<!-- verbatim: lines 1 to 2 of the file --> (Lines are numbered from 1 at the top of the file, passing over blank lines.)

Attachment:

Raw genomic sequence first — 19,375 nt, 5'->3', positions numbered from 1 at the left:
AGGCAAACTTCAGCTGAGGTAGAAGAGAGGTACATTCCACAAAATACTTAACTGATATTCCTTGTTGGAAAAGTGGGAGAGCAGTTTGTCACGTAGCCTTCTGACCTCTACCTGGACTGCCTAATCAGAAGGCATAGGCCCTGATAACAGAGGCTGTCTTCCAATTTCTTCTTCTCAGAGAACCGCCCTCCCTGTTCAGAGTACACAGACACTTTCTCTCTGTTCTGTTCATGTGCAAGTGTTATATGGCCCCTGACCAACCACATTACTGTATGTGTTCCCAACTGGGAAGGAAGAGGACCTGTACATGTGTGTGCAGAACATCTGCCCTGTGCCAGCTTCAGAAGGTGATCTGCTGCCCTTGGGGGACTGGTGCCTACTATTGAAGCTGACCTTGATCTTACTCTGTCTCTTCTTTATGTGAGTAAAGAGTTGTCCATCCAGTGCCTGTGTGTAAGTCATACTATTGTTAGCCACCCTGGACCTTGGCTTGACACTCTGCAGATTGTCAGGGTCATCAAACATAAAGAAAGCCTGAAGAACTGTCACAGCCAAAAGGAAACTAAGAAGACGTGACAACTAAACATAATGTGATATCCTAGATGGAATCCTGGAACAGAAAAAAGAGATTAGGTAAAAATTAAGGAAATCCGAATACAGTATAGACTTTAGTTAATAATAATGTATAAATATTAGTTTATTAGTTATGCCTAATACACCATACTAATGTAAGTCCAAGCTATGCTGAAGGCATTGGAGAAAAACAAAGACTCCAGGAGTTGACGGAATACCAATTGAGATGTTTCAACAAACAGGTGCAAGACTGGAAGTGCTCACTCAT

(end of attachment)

Raw genomic sequence first — 19,375 nt, 5'->3', positions numbered from 1 at the left:
AGGCAAACTTCAGCTGAGGTAGAAGAGAGGTACATTCCACAAAATACTTAACTGATATTCCTTGTTGGAAAAGTGGGAGAGCAGTTTGTCACGTAGCCTTCTGACCTCTACCTGGACTGCCTAATCAGAAGGCATAGGCCCTGATAACAGAGGCTGTCTTCCAATTTCTTCTTCTCAGAGAACCGCCCTCCCTGTTCAGAGTACACAGACACTTTCTCTCTGTTCTGTTCATGTGCAAGTGTTATATGGCCCCTGACCAACCACATTACTGTATGTGTTCCCAACTGGGAAGGAAGAGGACCTGTACATGTGTGTGCAGAACATCTGCCCTGTGCCAGCTTCAGAAGGTGATCTGCTGCCCTTGGGGGACTGGTGCCTACTATTGAAGCTGACCTTGATCTTACTCTGTCTCTTCTTTATGTGAGTAAAGAGTTGTCCATCCAGTGCCTGTGTGTAAGTCATACTATTGTTAGCCACCCTGGACCTTGGCTTGACACTCTGCAGATTGTCAGGGTCATCAAACATAAAGAAAGCCTGAAGAACTGTCACAGCCAAAAGGAAACTAAGAAGACGTGACAACTAAACATAATGTGATATCCTAGATGGAATCCTGGAACAGAAAAAAGAGATTAGGTAAAAATTAAGGAAATCCGAATACAGTATAGACTTTAGTTAATAATAATGTATAAATATTAGTTTATTAGTTATGCCTAATACACCATACTAATGTAAGTCCAAGCTATGCTGAAGGCATTGGAGAAAAACAAAGACTCCAGGAGTTGACGGAATACCAATTGAGATGTTTCAACAAACAGGTGCAAGACTGGAAGTGCTCACTCAT